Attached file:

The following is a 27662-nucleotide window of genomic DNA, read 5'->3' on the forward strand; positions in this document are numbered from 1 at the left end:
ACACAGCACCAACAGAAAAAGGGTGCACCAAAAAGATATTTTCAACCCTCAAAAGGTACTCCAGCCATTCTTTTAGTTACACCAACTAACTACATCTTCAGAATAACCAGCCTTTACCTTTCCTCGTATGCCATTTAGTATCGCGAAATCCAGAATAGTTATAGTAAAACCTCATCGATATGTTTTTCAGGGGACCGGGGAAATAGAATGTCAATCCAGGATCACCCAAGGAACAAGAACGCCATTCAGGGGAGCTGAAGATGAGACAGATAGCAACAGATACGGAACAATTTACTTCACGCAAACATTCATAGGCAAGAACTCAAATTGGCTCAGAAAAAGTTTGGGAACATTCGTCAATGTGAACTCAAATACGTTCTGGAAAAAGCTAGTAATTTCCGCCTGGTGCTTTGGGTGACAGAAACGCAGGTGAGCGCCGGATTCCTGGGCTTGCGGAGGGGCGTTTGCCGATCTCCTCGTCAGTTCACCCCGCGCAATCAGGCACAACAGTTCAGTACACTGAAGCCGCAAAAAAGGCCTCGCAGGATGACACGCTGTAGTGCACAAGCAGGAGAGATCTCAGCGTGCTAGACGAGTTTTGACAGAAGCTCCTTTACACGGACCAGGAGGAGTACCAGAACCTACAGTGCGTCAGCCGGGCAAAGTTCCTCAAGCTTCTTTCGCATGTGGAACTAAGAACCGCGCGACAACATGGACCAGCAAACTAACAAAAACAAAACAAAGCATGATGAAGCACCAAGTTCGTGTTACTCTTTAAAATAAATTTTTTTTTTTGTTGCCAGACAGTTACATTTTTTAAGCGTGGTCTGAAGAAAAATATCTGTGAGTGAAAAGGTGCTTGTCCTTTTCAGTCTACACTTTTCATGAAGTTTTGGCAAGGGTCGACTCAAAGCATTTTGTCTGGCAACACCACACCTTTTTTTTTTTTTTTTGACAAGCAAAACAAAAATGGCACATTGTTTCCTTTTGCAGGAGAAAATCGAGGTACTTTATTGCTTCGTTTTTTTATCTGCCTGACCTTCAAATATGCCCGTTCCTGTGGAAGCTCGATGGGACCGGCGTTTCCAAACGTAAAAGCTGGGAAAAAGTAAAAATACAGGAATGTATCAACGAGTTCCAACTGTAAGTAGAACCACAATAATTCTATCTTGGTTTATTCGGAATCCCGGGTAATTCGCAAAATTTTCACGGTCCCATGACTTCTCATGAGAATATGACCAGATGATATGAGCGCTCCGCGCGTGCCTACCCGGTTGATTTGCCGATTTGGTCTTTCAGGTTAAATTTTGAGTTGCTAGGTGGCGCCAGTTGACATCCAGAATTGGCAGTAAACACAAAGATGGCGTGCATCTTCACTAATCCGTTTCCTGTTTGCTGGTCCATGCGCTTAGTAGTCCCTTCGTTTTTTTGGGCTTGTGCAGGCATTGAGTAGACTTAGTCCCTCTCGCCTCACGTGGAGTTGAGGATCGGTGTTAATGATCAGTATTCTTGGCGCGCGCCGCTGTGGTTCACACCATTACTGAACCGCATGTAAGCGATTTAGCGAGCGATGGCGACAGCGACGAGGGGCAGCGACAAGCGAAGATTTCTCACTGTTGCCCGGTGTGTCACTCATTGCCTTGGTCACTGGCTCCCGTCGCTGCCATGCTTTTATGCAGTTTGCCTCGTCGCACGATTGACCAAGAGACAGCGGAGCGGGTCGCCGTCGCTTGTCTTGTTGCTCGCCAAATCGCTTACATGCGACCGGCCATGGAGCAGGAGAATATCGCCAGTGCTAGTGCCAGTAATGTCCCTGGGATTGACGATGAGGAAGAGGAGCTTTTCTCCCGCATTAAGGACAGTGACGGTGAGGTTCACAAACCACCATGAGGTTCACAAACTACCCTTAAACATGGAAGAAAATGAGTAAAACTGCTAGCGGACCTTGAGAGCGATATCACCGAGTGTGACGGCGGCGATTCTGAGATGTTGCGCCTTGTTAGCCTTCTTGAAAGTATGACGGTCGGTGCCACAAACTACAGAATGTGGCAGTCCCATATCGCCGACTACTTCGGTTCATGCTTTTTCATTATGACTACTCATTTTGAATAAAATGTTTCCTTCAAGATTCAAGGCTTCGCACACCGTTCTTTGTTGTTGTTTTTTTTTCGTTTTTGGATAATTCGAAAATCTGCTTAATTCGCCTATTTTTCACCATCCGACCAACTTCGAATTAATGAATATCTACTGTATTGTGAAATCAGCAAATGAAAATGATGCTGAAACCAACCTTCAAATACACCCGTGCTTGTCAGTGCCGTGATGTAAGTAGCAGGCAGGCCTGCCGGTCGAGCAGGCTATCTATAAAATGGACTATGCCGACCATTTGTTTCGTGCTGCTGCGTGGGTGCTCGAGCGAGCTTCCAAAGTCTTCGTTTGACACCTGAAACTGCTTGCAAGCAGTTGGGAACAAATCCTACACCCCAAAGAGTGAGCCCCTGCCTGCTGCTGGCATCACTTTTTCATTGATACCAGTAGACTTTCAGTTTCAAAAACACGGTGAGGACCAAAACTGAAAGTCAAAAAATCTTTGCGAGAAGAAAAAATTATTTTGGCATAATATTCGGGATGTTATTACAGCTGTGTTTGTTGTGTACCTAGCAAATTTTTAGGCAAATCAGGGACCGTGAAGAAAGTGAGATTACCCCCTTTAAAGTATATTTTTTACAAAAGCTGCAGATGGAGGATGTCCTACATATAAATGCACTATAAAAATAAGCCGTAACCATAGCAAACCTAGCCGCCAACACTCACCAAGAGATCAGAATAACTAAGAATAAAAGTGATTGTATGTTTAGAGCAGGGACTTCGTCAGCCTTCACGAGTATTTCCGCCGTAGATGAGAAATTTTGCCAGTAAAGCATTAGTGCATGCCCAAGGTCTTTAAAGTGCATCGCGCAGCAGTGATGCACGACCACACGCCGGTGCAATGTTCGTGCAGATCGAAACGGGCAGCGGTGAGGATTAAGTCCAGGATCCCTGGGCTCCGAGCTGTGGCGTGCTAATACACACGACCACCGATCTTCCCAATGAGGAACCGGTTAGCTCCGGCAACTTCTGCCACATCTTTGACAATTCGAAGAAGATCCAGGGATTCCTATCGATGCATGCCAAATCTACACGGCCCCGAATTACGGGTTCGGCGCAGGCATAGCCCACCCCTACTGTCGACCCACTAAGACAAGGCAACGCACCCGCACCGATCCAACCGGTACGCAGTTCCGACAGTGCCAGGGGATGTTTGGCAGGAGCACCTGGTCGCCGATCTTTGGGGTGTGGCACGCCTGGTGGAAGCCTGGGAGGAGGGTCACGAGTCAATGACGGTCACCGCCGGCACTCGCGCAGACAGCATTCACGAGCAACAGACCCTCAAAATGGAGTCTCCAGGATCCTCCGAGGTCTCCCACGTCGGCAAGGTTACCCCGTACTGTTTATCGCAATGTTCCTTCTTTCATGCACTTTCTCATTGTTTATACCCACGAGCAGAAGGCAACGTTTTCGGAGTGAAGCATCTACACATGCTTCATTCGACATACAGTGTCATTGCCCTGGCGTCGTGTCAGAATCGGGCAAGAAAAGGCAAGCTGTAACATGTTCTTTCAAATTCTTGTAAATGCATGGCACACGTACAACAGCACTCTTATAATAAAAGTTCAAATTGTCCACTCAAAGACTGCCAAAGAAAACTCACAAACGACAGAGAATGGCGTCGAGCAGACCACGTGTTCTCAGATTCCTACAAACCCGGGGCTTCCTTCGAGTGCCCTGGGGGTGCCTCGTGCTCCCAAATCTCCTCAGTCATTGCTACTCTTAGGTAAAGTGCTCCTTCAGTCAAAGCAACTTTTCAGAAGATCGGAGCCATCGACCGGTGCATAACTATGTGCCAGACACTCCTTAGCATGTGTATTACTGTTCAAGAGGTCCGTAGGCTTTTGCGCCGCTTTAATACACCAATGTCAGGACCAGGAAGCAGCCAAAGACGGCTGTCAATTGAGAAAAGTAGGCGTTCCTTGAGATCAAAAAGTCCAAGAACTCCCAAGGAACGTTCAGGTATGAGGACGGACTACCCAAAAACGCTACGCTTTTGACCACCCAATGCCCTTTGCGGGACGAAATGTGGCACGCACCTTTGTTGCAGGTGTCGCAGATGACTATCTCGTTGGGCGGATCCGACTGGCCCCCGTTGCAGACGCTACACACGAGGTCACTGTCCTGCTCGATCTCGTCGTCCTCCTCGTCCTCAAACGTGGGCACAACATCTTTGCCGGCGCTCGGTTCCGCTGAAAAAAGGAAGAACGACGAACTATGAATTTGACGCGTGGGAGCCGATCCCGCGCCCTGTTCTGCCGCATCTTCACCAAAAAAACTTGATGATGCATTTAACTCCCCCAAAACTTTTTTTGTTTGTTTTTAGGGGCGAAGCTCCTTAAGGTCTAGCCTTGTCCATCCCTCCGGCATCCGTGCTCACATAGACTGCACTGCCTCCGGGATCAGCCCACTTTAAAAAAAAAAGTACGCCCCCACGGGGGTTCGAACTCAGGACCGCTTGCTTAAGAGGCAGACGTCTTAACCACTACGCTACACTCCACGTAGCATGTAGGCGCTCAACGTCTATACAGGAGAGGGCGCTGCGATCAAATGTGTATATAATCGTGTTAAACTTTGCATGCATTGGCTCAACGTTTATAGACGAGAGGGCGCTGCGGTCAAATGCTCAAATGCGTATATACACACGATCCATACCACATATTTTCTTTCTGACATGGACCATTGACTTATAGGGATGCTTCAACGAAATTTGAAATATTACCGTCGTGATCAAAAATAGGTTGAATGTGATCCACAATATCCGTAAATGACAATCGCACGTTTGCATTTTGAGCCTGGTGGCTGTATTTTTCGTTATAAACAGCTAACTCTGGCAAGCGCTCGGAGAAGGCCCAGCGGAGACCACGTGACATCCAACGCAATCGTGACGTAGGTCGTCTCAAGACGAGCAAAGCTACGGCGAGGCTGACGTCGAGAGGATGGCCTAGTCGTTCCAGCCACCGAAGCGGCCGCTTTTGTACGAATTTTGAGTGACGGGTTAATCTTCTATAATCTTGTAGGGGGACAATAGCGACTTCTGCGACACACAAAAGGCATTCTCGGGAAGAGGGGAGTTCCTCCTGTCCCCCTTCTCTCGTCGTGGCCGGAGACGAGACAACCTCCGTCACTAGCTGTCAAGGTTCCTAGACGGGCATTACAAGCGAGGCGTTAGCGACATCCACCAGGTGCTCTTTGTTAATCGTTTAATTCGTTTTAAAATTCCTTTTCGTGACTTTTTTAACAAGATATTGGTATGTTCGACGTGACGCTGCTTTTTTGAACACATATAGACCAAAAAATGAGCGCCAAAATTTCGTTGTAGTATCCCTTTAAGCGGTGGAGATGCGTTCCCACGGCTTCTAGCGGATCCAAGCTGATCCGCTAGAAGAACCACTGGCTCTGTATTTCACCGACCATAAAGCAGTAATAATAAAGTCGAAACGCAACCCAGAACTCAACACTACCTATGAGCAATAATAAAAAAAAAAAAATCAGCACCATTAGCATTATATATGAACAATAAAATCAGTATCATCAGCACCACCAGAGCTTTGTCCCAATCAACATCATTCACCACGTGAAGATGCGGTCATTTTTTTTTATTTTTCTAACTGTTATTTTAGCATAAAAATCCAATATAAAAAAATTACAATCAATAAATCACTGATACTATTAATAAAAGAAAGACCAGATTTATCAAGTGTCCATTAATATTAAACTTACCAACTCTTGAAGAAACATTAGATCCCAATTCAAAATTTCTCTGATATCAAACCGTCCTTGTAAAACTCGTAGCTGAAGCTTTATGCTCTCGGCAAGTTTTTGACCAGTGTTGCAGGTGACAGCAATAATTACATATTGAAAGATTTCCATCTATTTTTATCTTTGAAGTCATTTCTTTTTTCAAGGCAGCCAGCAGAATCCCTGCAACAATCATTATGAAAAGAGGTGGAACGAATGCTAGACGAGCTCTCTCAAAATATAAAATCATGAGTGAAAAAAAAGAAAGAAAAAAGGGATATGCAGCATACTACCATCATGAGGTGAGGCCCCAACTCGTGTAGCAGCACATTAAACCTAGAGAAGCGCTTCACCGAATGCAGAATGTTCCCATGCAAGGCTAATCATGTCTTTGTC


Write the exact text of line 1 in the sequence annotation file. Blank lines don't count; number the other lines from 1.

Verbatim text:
The following is a 27662-nucleotide window of genomic DNA, read 5'->3' on the forward strand; positions in this document are numbered from 1 at the left end: